Featured Research

from universities, journals, and other organizations

Primate Archaeology Sheds Light On Human Origins

Date:
August 9, 2009
Source:
University of Calgary
Summary:
Archaeologists are now establishing a discipline devoted to the history of tool use in non-human primate species in order to better understand human evolution.

A chimpanzee mother cracks a nut using a rock hammer and anvil in Republic of Guinea.
Credit: Tetsuro Matsuzawa, Kyoto University

A University of Calgary archaeologist who is one of the few researchers in the world studying the material culture of human beings' closest living relatives – the great apes – is joining his colleagues in creating a new discipline devoted to the history of tool use in all primate species in order to better understand human evolution.

Julio Mercader, holder of the Canada Research Chair in Tropical Archaeology in the U of C's Department of Archaeology, is a coauthor of a new paper titled "Primate archaeology" published recently in the journal Nature. Mercader is one of 18 co-authors from universities including Cambridge, Rutgers, Kyoto University and schools in Spain, Italy and France. They argue that recent discoveries of tool use by a wide variety of wild primates and archaeological evidence of chimpanzees using stone tools for thousands of years is forcing experts to re-think the traditional dividing lines between humans and other primate species as well as the belief that tool use is the exclusive domain of the genus Homo. The researchers advocate for a new inter-disciplinary field of primate archaeology to examine tool use by primates in a long-term, evolutionary context.

"There is a need for systematic collaboration between diverse research programs to understand the broader questions in human evolution and primatology," Mercader says. "For example, few archaeologists have seen a wild primate use a tool, while few primatologists have taken part in archaeological excavations," he explains.

Mercader was the lead author of a team that laid the foundations of the emerging discipline of chimpanzee archaeology in two previously-published papers in Science and the Proceedings of the National Academy of Sciences (PNAS). He is the archaeologist who uncovered the first prehistoric evidence of chimpanzee technology in 2007 — a 4,300-year-old nut-cracking site in the rainforests of Cτte D'Ivoire, West Africa that provides proof of a long-standing chimpanzee "stone age" that likely emerged independently of influence from humans.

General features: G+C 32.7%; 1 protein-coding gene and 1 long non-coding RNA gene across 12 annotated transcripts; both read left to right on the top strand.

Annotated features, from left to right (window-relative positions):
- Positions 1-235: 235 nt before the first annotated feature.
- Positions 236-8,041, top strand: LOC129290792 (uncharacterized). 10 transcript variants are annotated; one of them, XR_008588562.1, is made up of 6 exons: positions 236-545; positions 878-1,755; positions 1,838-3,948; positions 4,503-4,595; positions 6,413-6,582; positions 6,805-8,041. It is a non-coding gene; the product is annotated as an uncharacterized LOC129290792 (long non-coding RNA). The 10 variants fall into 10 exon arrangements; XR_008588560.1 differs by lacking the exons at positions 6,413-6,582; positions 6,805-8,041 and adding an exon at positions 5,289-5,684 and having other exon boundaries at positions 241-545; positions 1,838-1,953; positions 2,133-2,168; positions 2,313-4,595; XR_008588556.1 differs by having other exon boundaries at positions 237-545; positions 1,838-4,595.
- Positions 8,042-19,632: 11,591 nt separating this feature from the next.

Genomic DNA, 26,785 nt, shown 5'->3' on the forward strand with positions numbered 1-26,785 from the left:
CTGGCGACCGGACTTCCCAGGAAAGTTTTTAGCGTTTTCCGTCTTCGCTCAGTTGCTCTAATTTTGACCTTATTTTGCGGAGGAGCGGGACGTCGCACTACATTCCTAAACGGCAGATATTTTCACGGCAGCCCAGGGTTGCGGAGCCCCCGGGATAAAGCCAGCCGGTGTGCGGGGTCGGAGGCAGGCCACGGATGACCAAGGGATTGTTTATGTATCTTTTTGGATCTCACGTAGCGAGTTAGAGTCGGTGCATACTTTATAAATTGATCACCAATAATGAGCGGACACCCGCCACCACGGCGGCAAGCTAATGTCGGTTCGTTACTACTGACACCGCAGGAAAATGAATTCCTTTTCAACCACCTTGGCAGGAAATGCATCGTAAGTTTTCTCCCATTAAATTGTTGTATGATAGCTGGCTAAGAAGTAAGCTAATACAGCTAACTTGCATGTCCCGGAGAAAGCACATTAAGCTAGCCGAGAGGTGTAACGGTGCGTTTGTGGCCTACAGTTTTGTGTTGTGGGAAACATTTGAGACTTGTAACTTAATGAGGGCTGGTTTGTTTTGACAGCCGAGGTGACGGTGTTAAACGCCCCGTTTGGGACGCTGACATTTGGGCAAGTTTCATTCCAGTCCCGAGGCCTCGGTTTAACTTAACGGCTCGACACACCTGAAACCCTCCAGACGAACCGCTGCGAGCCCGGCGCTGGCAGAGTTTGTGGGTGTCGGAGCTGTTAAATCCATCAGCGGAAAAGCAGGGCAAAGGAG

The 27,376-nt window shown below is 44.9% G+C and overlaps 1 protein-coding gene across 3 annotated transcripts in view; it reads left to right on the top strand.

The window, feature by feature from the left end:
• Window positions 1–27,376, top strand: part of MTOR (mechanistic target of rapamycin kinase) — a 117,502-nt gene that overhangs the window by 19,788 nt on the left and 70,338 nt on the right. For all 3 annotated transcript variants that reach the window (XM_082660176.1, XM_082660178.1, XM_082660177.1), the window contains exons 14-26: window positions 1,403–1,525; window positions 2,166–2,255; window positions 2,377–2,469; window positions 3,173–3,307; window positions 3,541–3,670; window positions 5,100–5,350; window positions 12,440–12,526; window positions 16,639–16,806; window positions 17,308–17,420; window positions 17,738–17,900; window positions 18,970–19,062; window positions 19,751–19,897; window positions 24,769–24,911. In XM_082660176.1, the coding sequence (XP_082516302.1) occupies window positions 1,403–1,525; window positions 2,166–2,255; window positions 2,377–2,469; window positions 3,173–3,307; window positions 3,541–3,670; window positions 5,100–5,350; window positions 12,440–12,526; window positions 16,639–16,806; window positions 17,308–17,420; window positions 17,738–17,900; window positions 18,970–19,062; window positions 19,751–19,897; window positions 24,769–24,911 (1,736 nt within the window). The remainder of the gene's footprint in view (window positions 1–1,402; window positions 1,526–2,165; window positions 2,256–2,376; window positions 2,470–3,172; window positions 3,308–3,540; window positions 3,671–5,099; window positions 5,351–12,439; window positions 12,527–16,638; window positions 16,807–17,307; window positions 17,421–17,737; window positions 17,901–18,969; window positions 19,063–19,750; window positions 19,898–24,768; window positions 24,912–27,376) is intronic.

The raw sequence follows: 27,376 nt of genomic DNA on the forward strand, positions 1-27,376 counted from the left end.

"It's not clear whether we hominins invented this kind of stone technology, or whether both humans and the great apes inherited it from a common forebear," says Mercader. "We used to think that culture and, above anything else, technology was the exclusive domain of humans, but this is not the case. We need comparable methods of data collection among researchers dealing with 2 million year old hominin sites and modern primatological assemblages."

The official inauguration of the new field of primate archaeology marks the culmination of several years of work on the part of the handful of researchers including Mercader, who joined the U of C in 2002 with the support of the Canada Research Chairs program and the Canada Foundation for Innovation.

"This is truly at the vanguard of archaeology and I am so pleased these agencies and the University of Calgary had the vision seven years ago to be a part of creating a new discipline that is seeing its birth now," Mercader says.

The paper is the result of the international symposium "Palaeoanthropology meets Primatology" held on Oct. 18, 2008 at Cambridge.